As some of you know, over the past couple of years I’ve self-published several digital works of horror fiction under the pseudonym Ravis Harnell. (Some of you may even remember that Ravis first came to life back in the mid-’90s as a music critic and columnist–some of my first published pieces carried that byline.)
Up until a few days before Thanksgiving, Ravis had his own website and press notices, along with a respectable number of Twitter followers.
And then I killed him.
I didn’t put a whole lot of conscious thought into whether or not I should retire the pen name I’ve employed off and on for a decade and a half, but I didn’t do it on a whim, either. It was more like something was slowly curdling in the back of my mind, and when I finally had a minute to take a look around and see what that smell was, it turned out to be Ravis. I realized I was just done with him.
For one thing, it was kind of a pain in the ass maintaining two “professional” identities, even if one of them was largely online. I wasn’t going far out of my way to try to create a fake person–this is the age of the Internet, and anyone who wanted to could confirm Scott Harrell was Ravis Harnell in about five minutes–but little things like making sure I was sending stuff from the right Twitter account or email address could be irritating. (OK, so maybe not remembering to do that was what got irritating.)
For another, over the last year or so I’d been introduced to inspiring writers like Chuck Wendig and Richard Kadrey, penmonkeys (to use Wendig’s term) who juggle freelance gigs and journalism experience and fiction writing without seeing any need to compartmentalize their work. They made me realize I don’t have to differentiate my fiction writing from my other stuff. I didn’t use Ravis because I feel like I’m slumming when I write horror or because I didn’t want the folks who paid for my columns to know I’m an aspiring novelist. In fact, the reasons why I used Ravis got flimsier and foggier as time went on, to the point at which I decided I really didn’t have any reasons at all.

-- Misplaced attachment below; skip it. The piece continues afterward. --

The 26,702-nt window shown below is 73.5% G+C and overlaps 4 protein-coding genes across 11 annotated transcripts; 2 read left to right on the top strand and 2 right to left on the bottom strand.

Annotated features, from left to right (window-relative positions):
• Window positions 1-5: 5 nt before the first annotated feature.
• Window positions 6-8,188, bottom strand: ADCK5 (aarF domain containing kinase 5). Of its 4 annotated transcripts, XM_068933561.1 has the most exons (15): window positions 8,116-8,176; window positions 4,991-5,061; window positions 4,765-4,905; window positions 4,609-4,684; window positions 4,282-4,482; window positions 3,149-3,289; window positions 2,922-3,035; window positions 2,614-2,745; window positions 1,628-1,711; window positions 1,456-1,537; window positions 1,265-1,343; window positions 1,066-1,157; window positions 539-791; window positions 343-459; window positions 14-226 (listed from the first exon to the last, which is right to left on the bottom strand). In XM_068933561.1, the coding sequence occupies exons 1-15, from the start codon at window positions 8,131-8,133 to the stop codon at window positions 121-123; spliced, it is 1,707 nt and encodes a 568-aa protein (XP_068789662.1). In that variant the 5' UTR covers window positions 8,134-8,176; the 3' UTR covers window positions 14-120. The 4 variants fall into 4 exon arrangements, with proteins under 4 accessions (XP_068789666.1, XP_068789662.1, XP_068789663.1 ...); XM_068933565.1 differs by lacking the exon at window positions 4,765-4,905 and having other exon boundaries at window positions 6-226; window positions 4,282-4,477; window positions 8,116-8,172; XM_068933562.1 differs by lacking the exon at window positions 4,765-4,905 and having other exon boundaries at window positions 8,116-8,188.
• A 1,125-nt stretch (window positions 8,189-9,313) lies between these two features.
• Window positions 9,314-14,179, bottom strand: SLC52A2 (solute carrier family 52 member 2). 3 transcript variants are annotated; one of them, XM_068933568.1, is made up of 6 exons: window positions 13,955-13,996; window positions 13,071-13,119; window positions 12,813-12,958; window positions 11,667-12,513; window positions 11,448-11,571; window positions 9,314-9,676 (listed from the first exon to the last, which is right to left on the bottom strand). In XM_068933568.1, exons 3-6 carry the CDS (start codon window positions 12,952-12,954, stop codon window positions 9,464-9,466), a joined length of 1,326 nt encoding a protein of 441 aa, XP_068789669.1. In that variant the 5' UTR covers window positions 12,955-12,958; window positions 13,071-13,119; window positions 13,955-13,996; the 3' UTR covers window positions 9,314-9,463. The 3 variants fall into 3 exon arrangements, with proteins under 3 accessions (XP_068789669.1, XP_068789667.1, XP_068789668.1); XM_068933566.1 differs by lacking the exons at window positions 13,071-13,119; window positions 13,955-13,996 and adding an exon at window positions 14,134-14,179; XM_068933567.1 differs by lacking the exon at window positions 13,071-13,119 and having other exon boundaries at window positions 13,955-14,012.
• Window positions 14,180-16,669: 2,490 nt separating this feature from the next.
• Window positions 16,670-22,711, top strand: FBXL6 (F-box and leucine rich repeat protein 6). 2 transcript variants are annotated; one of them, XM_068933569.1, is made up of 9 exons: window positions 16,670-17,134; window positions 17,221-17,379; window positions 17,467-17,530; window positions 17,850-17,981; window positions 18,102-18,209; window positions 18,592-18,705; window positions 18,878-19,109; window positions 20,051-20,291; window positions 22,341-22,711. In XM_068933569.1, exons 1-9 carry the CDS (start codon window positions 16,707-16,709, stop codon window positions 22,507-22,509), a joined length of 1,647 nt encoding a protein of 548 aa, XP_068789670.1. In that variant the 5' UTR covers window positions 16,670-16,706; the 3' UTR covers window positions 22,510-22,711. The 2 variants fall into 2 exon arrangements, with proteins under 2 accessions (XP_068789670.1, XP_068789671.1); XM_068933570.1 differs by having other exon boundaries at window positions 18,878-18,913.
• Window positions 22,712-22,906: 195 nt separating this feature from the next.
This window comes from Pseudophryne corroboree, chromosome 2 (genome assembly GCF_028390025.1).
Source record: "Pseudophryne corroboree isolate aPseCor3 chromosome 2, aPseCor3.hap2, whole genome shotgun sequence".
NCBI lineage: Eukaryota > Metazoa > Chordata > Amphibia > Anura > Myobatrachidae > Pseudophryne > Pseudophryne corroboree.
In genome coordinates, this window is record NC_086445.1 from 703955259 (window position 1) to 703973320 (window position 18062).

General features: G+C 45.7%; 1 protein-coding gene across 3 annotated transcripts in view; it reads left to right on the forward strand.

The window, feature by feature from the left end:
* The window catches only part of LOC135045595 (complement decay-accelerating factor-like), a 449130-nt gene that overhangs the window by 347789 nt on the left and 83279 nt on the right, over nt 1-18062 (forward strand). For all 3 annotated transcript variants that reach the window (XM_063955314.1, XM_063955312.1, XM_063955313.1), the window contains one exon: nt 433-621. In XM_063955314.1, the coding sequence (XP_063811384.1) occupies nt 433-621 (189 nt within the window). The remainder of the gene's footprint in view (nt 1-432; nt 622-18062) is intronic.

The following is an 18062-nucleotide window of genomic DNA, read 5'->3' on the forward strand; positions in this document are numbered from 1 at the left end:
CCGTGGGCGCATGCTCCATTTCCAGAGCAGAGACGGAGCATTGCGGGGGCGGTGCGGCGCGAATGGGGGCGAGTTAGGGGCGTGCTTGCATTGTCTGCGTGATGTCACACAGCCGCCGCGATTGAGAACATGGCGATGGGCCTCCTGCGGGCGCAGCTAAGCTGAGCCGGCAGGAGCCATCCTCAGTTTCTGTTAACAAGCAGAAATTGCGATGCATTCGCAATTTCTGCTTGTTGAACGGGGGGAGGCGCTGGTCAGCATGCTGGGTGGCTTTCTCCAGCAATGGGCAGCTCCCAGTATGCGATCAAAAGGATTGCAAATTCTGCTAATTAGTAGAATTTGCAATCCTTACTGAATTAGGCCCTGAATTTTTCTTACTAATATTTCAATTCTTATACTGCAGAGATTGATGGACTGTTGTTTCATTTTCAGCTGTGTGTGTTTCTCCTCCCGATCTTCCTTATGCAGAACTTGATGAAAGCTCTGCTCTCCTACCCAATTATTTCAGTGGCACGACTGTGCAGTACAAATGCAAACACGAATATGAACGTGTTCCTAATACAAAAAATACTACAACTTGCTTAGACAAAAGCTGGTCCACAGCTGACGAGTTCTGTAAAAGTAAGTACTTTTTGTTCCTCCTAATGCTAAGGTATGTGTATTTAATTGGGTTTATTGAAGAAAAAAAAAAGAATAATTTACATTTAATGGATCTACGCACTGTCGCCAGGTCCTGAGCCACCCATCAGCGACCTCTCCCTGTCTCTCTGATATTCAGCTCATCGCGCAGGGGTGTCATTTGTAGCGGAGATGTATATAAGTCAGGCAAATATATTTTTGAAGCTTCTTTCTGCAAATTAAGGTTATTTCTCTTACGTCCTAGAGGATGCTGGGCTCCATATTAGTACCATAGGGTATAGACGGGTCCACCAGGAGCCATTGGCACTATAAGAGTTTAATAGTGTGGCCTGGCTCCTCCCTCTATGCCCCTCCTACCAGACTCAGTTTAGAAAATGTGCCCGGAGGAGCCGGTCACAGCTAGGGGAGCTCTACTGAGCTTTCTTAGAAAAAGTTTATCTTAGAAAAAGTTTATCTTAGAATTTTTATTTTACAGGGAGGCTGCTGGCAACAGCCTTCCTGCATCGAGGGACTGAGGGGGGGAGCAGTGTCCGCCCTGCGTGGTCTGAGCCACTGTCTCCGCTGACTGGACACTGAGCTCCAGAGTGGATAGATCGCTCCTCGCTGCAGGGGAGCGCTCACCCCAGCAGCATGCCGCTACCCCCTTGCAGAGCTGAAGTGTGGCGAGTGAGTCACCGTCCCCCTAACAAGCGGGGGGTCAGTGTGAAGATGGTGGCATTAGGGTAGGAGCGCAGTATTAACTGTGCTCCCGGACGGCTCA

And, to be honest, I wasn’t particularly thrilled with the book Ravis was writing when I offed him. I really appreciate the kudos and positive comments the story was receiving (I was publishing it in installments for free on Ravis’ site), and hell yeah I thought it had its moments. But it wasn’t giving me the same thrill I got working on Ghostwriter or some of the short stories; it wasn’t what I WANTED to be writing. And that’s what his writing had always been for me–the stuff I wrote to get myself off, after a day of writing copy or cranking out the odd less-than-satisfying column or whatever.
And if Ravis wasn’t doing that for me, then what was he good for, right?
Thanks to everyone who read Ravis, particularly those who were moved enough to respond with comments good or bad. His stuff is still up for sale and/or for free at various outlets, and there might be some posthumous stuff laying around my various hard drives that could see the light of the day at some point. For now, however, I’ve got too many ideas making my own brain itch–and they’re too good to hand over and let that asshole take all the credit.